crediting your account $25B – you WILL need it”.

#111 Ponzius Pilatus on 10.25.21 at 9:19 pm

#103 Shawn Allen on 10.25.21 at 8:28 pm
Tesla Ain’t no Bre-X

“As soon as Musk starts cristalizing the gains, the followers will smell a rat, and we have another Bre-x.”

***************
Tesla may well be over-valued. I don’t know. I do know I ordered a Tesla on Thursday after I waited a month for an appointment to get a test drive. Hertz is ordering a 100,000.

Sorry, those of us who under-estimated Elon Musk (Many of us heard about him about 15 years ago when he made a fortune as a founder of PayPal) have missed a big opportunity. Sniffing that his many billions are just paper gains is rather pathetic.
———–
It’s paper money, until you cash the shares in.
Does not matter if it’s one share, or a billion shares.
If it goes down the crapper, everyone shares the misery equally as per their number of shares.

#112 DON on 10.25.21 at 9:24 pm

#100 Sail Away on 10.25.21 at 8:17 pm
#98 DON on 10.25.21 at 8:08 pm

The main storm didn’t touch Nanaimo…according to the radar image. Hit North snd South of Nanaimo and on the mainland.

Parksville Coombs Dashwood Browser most likely have trees down everywhere. Power outages. Geography matters on the Island.

——–

The weather data I linked is the La Perouse weather buoy 25 miles offshore of Ucluelet in the open Pacific, not Nanaimo.

*******

Good to know….but the Storm is in the Georgia Strait and on the East Coast of the Island like a wind funnel. Two years in a row I had the power out for 8 days as the roads were covered with fallen trees. Needed a chainsaw to make one’s way to the highway. After that they started installing generstors in the new builds as most are no longer built with wood stoves. Lots of retirees were left stranded and cold.

Sooke got hit with rain and some wind but mild unlike the the other side of the Island. Rained in Victoria but only windy yesterday for 2 hours.

Stopped raining hard just in time for Soccer pratice.

#113 crowdedelevatorfartz on 10.25.21 at 9:24 pm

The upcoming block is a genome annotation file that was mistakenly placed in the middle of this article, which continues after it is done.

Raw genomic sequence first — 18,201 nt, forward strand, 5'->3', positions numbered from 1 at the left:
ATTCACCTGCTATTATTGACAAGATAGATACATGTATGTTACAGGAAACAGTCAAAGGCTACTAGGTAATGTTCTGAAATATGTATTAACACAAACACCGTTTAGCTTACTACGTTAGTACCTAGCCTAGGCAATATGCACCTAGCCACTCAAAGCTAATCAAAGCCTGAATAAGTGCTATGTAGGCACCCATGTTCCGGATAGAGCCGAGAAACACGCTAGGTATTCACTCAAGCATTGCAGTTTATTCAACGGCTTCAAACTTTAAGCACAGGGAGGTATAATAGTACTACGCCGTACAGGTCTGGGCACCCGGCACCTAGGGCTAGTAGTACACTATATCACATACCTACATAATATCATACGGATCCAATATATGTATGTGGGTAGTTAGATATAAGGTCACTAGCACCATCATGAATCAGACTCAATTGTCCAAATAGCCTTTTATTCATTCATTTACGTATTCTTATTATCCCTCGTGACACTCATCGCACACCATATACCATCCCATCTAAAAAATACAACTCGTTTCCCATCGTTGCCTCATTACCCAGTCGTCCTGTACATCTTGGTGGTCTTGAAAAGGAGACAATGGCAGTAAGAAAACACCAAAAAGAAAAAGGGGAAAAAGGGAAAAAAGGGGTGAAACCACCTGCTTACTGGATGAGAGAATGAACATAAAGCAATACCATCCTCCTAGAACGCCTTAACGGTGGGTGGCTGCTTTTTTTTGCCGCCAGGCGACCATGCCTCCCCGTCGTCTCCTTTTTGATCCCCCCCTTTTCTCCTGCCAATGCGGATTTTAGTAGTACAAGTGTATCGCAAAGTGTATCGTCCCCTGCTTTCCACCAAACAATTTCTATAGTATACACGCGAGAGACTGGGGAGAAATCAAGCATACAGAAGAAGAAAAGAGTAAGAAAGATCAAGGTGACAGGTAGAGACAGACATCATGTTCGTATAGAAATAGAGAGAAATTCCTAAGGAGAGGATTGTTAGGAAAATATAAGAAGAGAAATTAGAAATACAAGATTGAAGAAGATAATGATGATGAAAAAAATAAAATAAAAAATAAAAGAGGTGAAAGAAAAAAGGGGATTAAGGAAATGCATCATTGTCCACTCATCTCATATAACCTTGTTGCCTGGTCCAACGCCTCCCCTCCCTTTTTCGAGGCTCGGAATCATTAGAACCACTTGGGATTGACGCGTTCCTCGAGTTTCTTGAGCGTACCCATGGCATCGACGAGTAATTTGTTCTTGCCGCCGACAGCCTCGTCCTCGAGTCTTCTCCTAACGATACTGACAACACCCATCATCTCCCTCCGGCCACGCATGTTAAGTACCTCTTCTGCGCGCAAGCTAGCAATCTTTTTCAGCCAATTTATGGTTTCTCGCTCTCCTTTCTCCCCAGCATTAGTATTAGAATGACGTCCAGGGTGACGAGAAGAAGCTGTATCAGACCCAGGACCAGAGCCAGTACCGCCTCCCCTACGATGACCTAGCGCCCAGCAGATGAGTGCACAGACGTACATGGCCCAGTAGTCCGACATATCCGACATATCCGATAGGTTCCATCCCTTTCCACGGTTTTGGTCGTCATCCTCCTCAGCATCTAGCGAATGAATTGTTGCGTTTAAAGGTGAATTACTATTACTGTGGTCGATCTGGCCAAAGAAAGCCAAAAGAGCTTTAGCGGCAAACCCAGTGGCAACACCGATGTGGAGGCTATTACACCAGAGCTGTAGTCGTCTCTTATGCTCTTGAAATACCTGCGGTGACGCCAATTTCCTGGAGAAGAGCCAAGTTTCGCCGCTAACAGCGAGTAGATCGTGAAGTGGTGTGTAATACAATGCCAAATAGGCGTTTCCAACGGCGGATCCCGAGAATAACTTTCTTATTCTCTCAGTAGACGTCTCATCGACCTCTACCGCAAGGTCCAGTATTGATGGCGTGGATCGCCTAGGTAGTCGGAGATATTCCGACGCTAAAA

@#66 The West

https://wtfhappenedin1971.com/

Interesting charts.

#114 Calguy on 10.25.21 at 9:35 pm

Reading about an “extinction rebellion” protest at YVR is starting to convince myself the slow death of Canada before our eyes. No critical thinking going on. If people are so against oil and gas then start by shutting off gas to heat your home. See how the winter goes. We have allowed too much protests going on without looking at other side of issues due to polarizing media and government. And the people that want more taxes on wealthy don’t realize that doctors too. I hear of young doctors leaving. Why spend 10-15 years in school to hand over over 50 percent of your income. How about the plumbers and electricians? Recently got quoted about 1000 bucks for two hours work replacing faucet and fixin toilet. Crazy times! Housing has gotten ridiculous in lower mainland and Toronto. Look in the states and your money goes a lot further. Again media has sent message via HGTV that people should own a home in their twenties.

#115 Nonplused on 10.25.21 at 9:37 pm

#59 Ponzius Pilatus on 10.25.21 at 4:33 pm
#46 Joseph R. on 10.25.21 at 3:39 pm
#22 Charter of Rights on 10.25.21 at 1:57 pm

Rights are clear but there are not absolutes in law.

Who accuses the charter of having an identity crisis? What are their evidence?
—————-
There are no absolute rights unless you’re religious.
I.e. The rigt to Freedom is relative.
Freedom to a slave may be walking around without chains.
Freedom to an Albertan may be being able to go shopping without a mask.

—————————————–

Freedom doesn’t exist.

#116 Nonplused on 10.25.21 at 9:43 pm

#64 Linda on 10.25.21 at 5:06 pm
#49 ‘macduff’ – I keep thinking about the difference between giving a fish or teaching how to fish. I remember how as a child there would be widows who had 1) never paid a bill or had any idea of finances because their husband took care of all that; 2) never learned to drive, ditto. Basically helpless & having to acquire skills or figure out how to pay the bills. Yes, the idea was their children would take care of them – always supposing there were children in the picture. Talk about a bad situation to be in. Working for a living may suck at times, but being able to do for oneself is the gift that keeps on giving.